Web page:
When it comes to your health and happiness, understanding the different products you use can be a huge breakthrough. Active agents are an essential part of skin care products as they are the primary ingredients, which deliver the proposed benefits. These agents are present in all types of skin care products. However, according to this review, they vary in concentration, which is based on whether you are using prescription products or over-the-counter (OTC) products.

The particular active agents are used based on the skin care product’s function. Moisturizers have petrolatum, glycerin and dimethicone whose primary function is to provide extra hydration to the skin by trapping water. Active agents in natural anti-aging products include alpha hydroxy acids and antioxidants such as vitamin C and E, which help in reducing wrinkles and fine lines. Common active ingredients in acne products include benzoyl peroxide and salicylic acid.

Major Active Agents in Skin Care Products

Following are the most common active ingredients used in skin care products.

Curcumin

This active ingredient is derived from the turmeric root, which is commonly used as a natural yellow food coloring. It is usually used in products, which claim to be all-natural. Since yellow color is usually related with oxidative spoilage, it is deemed undesirable in the preparation of cosmetics. Instead, a hydrogenated form of curcumin, tetrahydrocurcumin, is used not only because it is off-white in color, but also it is a very effective antioxidant and avoids lipids in the moisturizer from turning bad [1].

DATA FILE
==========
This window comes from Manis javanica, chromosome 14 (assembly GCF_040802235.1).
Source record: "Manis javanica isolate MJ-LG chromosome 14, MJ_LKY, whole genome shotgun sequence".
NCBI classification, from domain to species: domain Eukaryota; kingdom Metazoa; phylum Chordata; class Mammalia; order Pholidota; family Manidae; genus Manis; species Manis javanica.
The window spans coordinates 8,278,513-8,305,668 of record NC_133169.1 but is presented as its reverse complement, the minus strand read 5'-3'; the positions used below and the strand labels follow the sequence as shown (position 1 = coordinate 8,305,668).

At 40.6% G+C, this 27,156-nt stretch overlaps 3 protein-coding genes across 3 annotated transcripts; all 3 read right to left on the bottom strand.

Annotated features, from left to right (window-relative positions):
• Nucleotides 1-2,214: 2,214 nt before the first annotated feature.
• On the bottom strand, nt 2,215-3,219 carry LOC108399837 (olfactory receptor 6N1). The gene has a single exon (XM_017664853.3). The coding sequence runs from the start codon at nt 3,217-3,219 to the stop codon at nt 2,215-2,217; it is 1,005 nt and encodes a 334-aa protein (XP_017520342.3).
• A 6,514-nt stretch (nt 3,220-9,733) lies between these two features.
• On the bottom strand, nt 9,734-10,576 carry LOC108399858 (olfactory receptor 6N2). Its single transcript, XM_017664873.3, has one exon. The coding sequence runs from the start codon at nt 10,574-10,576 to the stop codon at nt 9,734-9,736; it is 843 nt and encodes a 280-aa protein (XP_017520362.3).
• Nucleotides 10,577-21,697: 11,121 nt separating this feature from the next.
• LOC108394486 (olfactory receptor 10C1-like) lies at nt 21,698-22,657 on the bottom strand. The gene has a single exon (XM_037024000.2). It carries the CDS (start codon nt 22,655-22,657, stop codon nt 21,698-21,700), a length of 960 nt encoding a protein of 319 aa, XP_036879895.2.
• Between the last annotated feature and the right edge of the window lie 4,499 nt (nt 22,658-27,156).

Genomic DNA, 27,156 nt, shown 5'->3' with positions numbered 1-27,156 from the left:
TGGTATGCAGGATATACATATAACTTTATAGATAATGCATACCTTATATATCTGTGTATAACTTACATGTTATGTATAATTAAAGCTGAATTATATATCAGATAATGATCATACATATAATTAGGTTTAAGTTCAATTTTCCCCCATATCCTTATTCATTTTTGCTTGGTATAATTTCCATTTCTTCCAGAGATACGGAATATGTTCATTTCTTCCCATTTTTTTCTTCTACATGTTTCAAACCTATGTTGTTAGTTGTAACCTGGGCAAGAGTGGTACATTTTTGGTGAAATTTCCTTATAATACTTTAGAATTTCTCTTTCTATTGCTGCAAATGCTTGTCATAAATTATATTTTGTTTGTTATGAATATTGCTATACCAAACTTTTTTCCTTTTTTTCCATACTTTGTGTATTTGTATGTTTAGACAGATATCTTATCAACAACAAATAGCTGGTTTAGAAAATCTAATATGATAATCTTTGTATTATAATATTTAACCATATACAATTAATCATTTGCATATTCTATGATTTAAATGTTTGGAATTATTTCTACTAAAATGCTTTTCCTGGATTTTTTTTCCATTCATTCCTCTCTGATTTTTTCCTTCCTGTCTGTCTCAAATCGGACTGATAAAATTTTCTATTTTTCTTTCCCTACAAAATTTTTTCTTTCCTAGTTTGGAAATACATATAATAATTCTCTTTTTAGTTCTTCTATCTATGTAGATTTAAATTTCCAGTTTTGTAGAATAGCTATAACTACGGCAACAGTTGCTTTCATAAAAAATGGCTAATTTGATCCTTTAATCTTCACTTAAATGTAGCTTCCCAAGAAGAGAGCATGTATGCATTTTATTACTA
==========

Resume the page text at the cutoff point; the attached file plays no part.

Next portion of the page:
Soy

Soybeans are famous being a rich source of genistein and daidzein, which come under the category of isoflavones. This active ingredient is known for reducing the risk of breast cancer and cardiovascular diseases because the isoflavones present in it, when consumed orally, function as phytoestrogens.

Genistein is not only a great antioxidant, but is also excellent for protecting against lipid peroxidation and scavenging peroxyl radicals in vivo. It also enhances collagen stimulation in the skin cells. However, there are no published researches of this collagen gene expression in topical human trials. Some studies have shown that soy has great estrogenic effects on the skin, especially on women in their postmenopausal stage.

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